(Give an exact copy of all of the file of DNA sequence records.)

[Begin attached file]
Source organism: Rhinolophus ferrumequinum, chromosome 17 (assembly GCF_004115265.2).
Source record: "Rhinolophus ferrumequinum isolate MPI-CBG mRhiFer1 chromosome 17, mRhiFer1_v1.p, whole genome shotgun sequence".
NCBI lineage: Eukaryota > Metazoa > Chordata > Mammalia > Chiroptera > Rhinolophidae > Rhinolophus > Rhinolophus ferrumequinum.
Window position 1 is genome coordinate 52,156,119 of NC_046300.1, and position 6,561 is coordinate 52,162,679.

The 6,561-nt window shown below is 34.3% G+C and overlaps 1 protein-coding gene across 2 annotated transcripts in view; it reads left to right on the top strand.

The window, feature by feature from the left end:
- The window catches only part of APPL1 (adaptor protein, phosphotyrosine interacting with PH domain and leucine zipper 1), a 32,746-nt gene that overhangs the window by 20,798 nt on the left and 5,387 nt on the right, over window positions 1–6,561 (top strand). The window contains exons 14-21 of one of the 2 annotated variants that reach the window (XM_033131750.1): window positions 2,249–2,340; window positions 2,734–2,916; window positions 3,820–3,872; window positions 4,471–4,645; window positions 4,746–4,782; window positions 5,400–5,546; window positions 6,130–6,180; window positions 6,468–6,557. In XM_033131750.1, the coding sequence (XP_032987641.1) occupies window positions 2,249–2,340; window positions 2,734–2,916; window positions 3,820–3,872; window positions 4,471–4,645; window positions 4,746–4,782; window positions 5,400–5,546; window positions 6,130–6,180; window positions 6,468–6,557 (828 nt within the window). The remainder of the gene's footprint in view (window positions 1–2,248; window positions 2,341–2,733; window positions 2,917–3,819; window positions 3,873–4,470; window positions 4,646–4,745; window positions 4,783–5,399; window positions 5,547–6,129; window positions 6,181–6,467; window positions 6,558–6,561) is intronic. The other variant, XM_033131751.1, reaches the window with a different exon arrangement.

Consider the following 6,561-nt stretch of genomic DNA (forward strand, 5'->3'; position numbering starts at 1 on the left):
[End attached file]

Source organism: Rhinolophus ferrumequinum, chromosome 17 (assembly GCF_004115265.2).
Source record: "Rhinolophus ferrumequinum isolate MPI-CBG mRhiFer1 chromosome 17, mRhiFer1_v1.p, whole genome shotgun sequence".
NCBI lineage: Eukaryota > Metazoa > Chordata > Mammalia > Chiroptera > Rhinolophidae > Rhinolophus > Rhinolophus ferrumequinum.
Window position 1 is genome coordinate 52,156,119 of NC_046300.1, and position 6,561 is coordinate 52,162,679.

The 6,561-nt window shown below is 34.3% G+C and overlaps 1 protein-coding gene across 2 annotated transcripts in view; it reads left to right on the top strand.

The window, feature by feature from the left end:
- The window catches only part of APPL1 (adaptor protein, phosphotyrosine interacting with PH domain and leucine zipper 1), a 32,746-nt gene that overhangs the window by 20,798 nt on the left and 5,387 nt on the right, over window positions 1–6,561 (top strand). The window contains exons 14-21 of one of the 2 annotated variants that reach the window (XM_033131750.1): window positions 2,249–2,340; window positions 2,734–2,916; window positions 3,820–3,872; window positions 4,471–4,645; window positions 4,746–4,782; window positions 5,400–5,546; window positions 6,130–6,180; window positions 6,468–6,557. In XM_033131750.1, the coding sequence (XP_032987641.1) occupies window positions 2,249–2,340; window positions 2,734–2,916; window positions 3,820–3,872; window positions 4,471–4,645; window positions 4,746–4,782; window positions 5,400–5,546; window positions 6,130–6,180; window positions 6,468–6,557 (828 nt within the window). The remainder of the gene's footprint in view (window positions 1–2,248; window positions 2,341–2,733; window positions 2,917–3,819; window positions 3,873–4,470; window positions 4,646–4,745; window positions 4,783–5,399; window positions 5,547–6,129; window positions 6,181–6,467; window positions 6,558–6,561) is intronic. The other variant, XM_033131751.1, reaches the window with a different exon arrangement.

Consider the following 6,561-nt stretch of genomic DNA (forward strand, 5'->3'; position numbering starts at 1 on the left):